Have you ever ignored your spouse's text messages?
A woman in Taiwan has been recently granted a divorce, using the "Read" indicators on the Line messages she had sent to her husband as proof that he had been ignoring her. An app was able to show her that he had opened and duly ignored her text messages.
Social media apps such as WhatsApp which use tick notifications which show when someone has received and read your message.
The judge in Hsinchu district's family affairs court cited the ignored Line messages as key evidence of the woman's marriage being beyond repair, ruling that she was therefore entitled to a divorce.
In the Taiwanese case, the wife apparently sent her husband several text messages, including one after she was admitted to hospital because of a car accident, alerting her husband to her hospital admission and he simply ignored them
Although her husband did visit her once in hospital, the court found that his subsequent ignoring of her messages was grounds for divorce, on the basis that he did not enquire about her and ignored her texts.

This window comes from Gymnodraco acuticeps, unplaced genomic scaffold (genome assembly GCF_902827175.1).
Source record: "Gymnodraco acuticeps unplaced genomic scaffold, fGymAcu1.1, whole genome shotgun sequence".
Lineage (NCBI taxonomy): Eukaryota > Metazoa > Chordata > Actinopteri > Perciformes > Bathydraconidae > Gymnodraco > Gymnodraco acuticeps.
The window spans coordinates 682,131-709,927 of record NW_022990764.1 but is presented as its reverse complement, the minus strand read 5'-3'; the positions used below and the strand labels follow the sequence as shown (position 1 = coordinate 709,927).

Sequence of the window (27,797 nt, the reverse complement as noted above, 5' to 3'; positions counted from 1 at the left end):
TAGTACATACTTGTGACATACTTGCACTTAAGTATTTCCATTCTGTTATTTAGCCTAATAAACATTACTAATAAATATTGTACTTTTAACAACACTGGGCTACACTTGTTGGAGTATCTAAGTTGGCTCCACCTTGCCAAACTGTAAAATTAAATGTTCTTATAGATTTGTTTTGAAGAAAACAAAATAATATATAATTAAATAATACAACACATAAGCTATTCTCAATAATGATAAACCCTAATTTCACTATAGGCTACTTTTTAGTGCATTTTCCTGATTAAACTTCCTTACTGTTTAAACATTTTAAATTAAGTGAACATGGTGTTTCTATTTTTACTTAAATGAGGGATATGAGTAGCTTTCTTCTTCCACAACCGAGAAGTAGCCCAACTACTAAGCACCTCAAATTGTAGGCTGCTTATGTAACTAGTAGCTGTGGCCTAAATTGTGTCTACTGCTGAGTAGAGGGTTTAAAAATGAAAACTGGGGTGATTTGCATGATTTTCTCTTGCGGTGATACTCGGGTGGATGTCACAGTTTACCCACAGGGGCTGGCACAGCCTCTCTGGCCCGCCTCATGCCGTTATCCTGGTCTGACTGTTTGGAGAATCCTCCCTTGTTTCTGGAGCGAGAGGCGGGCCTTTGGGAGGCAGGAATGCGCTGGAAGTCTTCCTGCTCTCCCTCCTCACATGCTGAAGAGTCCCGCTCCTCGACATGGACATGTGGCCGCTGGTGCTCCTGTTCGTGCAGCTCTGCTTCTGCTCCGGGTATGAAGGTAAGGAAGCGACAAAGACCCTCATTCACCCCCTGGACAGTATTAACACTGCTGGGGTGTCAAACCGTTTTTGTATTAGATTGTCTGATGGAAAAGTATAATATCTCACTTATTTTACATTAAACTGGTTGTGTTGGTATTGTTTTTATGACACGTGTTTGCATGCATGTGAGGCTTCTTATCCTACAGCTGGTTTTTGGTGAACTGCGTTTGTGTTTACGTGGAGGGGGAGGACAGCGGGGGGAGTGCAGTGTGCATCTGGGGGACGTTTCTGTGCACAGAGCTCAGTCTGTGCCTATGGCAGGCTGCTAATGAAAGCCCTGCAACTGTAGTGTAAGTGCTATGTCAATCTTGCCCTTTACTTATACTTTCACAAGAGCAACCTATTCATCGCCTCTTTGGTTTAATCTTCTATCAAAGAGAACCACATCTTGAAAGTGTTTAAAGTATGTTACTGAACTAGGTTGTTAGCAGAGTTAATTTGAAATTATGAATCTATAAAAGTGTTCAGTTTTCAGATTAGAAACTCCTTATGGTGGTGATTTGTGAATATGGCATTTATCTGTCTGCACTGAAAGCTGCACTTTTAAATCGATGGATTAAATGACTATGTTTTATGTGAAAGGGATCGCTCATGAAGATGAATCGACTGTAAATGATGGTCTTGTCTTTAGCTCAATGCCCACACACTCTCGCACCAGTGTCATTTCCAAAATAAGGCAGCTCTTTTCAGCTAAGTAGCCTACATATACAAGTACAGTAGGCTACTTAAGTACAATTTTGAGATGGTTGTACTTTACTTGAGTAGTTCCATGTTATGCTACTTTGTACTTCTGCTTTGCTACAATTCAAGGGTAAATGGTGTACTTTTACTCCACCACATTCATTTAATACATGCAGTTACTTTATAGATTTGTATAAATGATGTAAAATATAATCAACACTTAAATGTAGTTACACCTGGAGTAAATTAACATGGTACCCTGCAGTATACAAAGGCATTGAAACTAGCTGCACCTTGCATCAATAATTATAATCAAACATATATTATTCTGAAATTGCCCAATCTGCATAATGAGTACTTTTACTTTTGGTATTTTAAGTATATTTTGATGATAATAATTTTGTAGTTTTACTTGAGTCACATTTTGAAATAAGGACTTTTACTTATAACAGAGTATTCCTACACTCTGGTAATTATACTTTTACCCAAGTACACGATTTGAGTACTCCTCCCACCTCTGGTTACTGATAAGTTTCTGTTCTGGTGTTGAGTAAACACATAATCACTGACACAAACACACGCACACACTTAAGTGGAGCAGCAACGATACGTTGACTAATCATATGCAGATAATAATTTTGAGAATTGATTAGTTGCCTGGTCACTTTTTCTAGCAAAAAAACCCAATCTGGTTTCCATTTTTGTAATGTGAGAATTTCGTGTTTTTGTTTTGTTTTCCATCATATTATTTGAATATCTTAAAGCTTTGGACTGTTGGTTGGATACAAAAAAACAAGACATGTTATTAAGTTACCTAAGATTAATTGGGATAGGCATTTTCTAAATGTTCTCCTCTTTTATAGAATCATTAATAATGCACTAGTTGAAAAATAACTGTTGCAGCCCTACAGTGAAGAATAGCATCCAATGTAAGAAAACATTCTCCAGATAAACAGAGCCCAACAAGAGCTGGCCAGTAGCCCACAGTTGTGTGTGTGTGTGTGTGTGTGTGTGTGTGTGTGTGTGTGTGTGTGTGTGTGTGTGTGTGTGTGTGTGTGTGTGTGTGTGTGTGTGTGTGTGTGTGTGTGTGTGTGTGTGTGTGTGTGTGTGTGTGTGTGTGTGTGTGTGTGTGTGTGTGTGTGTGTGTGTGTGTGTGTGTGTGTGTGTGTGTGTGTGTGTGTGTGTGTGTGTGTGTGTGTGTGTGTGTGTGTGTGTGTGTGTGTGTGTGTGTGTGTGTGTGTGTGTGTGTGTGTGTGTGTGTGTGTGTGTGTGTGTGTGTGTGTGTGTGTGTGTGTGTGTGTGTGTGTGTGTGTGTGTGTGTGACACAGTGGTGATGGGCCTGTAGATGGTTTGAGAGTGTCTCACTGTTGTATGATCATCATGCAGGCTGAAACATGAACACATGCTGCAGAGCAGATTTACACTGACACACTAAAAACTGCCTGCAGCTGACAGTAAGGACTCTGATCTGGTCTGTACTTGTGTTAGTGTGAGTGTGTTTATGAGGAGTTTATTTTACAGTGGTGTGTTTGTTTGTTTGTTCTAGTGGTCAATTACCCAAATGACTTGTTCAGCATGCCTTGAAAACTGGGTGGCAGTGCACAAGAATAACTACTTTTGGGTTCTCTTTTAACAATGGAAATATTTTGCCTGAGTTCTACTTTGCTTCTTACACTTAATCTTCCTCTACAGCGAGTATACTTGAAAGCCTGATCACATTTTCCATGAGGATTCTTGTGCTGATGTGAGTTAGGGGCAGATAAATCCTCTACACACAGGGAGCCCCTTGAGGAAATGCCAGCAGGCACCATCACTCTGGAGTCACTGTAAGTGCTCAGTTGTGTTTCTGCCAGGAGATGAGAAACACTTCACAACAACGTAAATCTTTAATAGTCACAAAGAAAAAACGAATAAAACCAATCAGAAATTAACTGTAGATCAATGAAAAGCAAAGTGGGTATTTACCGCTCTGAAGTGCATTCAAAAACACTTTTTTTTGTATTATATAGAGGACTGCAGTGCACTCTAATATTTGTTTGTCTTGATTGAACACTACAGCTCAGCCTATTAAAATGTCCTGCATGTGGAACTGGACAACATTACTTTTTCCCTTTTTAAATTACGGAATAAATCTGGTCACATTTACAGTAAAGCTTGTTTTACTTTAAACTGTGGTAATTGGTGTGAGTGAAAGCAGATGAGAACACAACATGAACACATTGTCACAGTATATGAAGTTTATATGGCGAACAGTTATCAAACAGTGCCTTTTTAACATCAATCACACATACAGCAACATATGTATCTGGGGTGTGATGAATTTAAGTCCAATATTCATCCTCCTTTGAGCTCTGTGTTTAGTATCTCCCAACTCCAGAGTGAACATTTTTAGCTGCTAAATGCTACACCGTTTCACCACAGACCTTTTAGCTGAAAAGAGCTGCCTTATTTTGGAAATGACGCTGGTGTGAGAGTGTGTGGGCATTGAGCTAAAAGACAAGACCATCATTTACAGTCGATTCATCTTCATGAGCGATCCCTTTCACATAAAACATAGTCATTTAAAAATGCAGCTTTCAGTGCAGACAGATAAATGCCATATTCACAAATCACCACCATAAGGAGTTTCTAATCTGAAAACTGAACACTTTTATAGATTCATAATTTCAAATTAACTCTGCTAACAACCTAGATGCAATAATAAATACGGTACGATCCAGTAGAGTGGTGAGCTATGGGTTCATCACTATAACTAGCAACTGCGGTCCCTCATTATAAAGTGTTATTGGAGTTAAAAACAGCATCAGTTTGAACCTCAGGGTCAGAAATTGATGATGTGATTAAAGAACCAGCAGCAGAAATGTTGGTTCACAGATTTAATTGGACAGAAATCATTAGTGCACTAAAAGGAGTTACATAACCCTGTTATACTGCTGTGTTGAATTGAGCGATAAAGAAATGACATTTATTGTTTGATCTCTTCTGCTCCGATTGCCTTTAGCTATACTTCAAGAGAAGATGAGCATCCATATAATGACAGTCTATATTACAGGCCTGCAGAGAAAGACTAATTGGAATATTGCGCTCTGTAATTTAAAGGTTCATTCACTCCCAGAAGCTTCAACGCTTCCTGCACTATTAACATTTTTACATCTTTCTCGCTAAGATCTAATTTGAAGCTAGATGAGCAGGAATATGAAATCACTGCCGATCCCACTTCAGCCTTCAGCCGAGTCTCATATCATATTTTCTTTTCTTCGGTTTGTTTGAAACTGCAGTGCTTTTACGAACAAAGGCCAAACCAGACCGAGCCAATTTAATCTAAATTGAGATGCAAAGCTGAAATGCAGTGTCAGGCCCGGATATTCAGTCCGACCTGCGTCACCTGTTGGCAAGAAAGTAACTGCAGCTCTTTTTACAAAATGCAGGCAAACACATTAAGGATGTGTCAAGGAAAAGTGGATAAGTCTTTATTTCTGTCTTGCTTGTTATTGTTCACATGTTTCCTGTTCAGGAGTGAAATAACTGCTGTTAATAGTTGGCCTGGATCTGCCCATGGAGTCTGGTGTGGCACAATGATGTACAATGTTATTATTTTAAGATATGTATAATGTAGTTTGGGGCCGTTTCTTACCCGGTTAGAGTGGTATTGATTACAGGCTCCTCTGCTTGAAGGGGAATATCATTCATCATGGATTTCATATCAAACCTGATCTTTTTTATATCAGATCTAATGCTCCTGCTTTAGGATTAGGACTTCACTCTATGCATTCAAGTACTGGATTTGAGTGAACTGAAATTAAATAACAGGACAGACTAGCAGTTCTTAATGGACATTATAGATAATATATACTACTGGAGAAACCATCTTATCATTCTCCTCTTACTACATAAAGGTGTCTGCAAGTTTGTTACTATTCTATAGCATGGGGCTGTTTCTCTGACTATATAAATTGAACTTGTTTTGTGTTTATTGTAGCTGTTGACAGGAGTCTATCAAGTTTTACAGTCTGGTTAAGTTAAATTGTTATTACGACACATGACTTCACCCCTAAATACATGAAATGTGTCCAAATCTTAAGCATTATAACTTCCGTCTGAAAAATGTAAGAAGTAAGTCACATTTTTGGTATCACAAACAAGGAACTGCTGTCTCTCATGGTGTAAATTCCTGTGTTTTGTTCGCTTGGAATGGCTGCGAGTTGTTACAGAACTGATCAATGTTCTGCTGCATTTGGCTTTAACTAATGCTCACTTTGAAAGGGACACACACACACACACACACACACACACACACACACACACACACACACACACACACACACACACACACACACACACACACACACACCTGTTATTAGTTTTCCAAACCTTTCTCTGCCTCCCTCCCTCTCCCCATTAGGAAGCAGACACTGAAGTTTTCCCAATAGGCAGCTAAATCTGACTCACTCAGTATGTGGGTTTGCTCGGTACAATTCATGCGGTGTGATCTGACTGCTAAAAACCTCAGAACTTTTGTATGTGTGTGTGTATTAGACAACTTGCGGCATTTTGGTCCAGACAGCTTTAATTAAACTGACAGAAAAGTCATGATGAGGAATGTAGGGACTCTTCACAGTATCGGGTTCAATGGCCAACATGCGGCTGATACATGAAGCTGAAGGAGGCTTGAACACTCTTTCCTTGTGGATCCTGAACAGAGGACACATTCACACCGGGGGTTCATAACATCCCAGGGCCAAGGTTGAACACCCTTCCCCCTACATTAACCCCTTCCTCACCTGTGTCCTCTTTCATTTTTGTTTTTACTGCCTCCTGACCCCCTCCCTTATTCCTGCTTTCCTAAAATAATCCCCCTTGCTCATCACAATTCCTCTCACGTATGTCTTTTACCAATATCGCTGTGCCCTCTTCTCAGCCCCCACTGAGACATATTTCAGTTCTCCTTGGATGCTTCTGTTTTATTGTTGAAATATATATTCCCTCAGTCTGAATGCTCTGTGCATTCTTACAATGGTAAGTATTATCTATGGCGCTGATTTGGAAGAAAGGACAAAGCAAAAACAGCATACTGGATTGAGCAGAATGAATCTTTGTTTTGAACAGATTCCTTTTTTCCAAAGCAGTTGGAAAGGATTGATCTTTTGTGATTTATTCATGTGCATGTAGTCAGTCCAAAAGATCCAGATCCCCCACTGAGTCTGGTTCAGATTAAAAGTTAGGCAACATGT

A month or two after her accident, the husband finally sent his wife a brief message about matters related to their dog and notified her there was mail for her, but he didn't show any concern for her.
Although there were other issues in the case, the husband’s refusal to respond to the wife’s text messages was the straw which broke the camel’s back.
Ironically, the husband did not attend the hearing and did not respond to any of the court's other notices but unlike the social media messages from his wife, the court can't even tell if he's "Read" them.
In this jurisdiction, the court needs to be satisfied that a marriage has broken down irretrievably before allowing a divorce to dissolve the parties’ marriage.
One of the most common grounds for demonstrating irretrievable breakdown is that of ‘unreasonable behaviour’ of one party towards the other.
There are two limbs to the unreasonable behaviour test.
The first is a subjective test. The person bringing the petition [the Petitioner] has to prove on the balance of probabilities that the other party has acted unreasonably
The second is an objective test. The Petitioner then has to prove that a ‘reasonable person’, not the Petitioner, would find the behaviour of the other party to be unreasonable
The case in Taiwan evidences the increasing use social media plays in helping parties to prove their allegations and win cases.
For further help or advice, please contact Head of Family and Matrimonial, Chris Burns.
Please note this information is provided by way of example and may not be complete and is certainly not intended to constitute legal advice. You should take bespoke advice for your circumstances.